dresses,” she says. “Pretty silk ones.”

“Like the ones prostitutes wore on
M.A.S.H.
?”

“Shut up. Asian themes are elegant.”

“Asia is not a theme,” I say sweetly. “It's a continent.”

“So?” she says in her defensive/about-to-attack voice.

“So,” I explain, “you're a big Swedish girl from Wisconsin and if I was Asian and I saw some sort of a larger-type person stuffed like an oversized Swedish meatball into a dress from my culture, I might be a little offended.”

“Just be there tomorrow night,” she snaps, “and don't be a super-freak with my friends. They already think you're a transvestite or something.”

“You bet, and I won't tell them Mom and Dad bought you with a coupon.”

“It wasn't a coupon. It was a church-sponsored adoption fee assistance program!”

“It was a discount printed on paper. That's a coupon.”

“If you forget the salsa I will
kill
you.”

“I won't forget your precious baby Jesus salsa!” I hang up.

Unbelievable.

Hailey's five years younger than me and everyone's always acted like it was such a big deal she was adopted, like she was an orphan from some destitute place like Somalia or Spain or something, when in fact she was born in Wisconsin. That doesn't stop her from acting like an imported miracle, though, a fragile flower that needs extra love and attention. Fragile flower my ass. That girl could tear a phone book in half. She's Swedish.
My family is Danish, which, as I like to tell Hailey, is a small but incredibly important difference. Denmark has Vikings and warships. Sweden has meatballs.

I love Hailey. I love her enthusiasm for anything that sparkles, shines, or costs a lot of money. I'm happy she never had to have a real job in her life and now it looks like she never will, because she's somehow bamboozled Lenny, the Ham Man, into marrying her. He's a head foreman at Hormel and he dotes on her, won't let her lift a finger, and why should she? She's precious! He proposed to her last summer on his fishing boat and they decided to get married on Valentine's Day, not that that bothers me, because it doesn't. I mean, someone getting married on Valentine's Day bothers me a lot, because that's breathtakingly stupid.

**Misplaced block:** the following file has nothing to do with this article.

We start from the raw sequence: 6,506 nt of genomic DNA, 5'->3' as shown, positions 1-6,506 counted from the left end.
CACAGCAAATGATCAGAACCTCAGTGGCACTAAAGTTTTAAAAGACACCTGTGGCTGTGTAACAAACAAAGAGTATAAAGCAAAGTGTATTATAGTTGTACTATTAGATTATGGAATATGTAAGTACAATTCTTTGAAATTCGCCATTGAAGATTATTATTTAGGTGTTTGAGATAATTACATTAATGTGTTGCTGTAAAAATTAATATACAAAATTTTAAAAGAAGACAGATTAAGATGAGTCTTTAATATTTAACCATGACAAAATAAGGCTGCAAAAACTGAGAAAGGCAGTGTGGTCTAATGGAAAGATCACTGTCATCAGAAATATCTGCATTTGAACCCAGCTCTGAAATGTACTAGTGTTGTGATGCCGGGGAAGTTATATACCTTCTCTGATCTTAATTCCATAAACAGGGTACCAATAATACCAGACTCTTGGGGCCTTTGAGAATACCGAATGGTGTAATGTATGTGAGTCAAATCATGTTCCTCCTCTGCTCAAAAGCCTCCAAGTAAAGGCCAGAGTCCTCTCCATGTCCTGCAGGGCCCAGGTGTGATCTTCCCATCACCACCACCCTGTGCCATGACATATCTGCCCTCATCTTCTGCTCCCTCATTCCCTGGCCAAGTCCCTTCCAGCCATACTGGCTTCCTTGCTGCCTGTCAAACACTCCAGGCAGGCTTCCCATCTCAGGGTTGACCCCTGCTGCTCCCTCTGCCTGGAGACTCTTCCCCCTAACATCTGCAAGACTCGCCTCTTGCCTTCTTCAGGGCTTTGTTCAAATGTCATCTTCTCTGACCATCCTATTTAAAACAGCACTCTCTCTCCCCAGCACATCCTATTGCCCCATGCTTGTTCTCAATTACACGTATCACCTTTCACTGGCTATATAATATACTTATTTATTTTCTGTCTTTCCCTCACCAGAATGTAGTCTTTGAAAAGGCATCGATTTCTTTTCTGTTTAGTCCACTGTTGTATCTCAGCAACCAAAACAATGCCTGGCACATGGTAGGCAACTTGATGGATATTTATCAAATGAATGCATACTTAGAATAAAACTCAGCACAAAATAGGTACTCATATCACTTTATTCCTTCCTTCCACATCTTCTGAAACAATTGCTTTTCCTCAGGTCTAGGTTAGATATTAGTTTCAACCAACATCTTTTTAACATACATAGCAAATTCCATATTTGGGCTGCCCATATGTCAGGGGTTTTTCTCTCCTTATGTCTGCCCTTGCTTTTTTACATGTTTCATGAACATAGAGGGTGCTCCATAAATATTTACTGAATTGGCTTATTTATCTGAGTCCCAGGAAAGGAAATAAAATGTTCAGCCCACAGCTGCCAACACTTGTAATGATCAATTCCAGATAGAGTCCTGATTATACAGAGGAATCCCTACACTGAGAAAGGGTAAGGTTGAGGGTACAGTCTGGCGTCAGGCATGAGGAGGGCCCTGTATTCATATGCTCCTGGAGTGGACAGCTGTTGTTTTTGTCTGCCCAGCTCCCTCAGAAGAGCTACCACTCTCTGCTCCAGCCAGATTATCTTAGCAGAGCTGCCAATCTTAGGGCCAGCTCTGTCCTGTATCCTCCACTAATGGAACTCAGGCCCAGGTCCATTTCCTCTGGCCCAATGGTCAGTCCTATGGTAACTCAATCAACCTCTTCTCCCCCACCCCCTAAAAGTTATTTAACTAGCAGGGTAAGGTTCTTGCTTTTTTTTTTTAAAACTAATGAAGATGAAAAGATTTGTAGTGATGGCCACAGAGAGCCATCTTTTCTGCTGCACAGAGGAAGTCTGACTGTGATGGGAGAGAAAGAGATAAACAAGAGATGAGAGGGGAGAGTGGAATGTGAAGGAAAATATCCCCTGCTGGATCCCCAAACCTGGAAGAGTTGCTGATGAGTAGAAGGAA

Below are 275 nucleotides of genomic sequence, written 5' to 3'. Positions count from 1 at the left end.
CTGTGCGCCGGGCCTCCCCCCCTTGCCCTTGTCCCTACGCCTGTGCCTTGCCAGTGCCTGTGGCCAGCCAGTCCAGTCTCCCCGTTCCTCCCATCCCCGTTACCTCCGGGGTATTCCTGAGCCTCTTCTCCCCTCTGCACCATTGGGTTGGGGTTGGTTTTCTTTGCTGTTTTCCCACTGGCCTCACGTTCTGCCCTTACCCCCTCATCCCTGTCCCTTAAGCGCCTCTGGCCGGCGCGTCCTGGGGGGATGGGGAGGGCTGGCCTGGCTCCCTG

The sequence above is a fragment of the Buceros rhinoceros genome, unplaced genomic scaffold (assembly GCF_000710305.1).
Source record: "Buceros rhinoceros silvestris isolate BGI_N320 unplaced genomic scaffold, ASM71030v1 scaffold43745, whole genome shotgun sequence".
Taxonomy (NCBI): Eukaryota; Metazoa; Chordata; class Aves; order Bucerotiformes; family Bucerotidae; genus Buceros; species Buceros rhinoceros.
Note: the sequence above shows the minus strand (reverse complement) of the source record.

No. I'm very happy for my sister, even though there's no way that marriage is going to last. She gets bored with any form of schedule or repetition or anything resembling a responsibility. The good news is she'll never be addicted to anything. Not cigarettes or drugs or even a single soap opera, because she doesn't have the stamina or dedication it takes to form a habit in the first place. I can't see her doing all the little things that make a marriage work. I can't, for instance, see her remembering to feed her children. I bet a few months after the novelty of a new baby wears off, she'd probably forget it at Sam's Club.

Her fiancé, Lenny, however, has a lot of habits. When not working with ham, he loves ice fishing and even has his nickname, “The Fishin' Magician!,” painted in swirly script on the back of his truck. He avidly attends heavy-metal reunion concerts, spends every Friday night with his minor-league bowling team, and has two flagpoles in his front yard with huge American flags on them, which he lowers anytime a prominent personality or a heavy-metal star dies. Every December
he strings hundreds of red, white, and blue Christmas tree lights between the poles and re-creates a glowing American flag. It's the size of a small hockey rink. You can see it from the highway.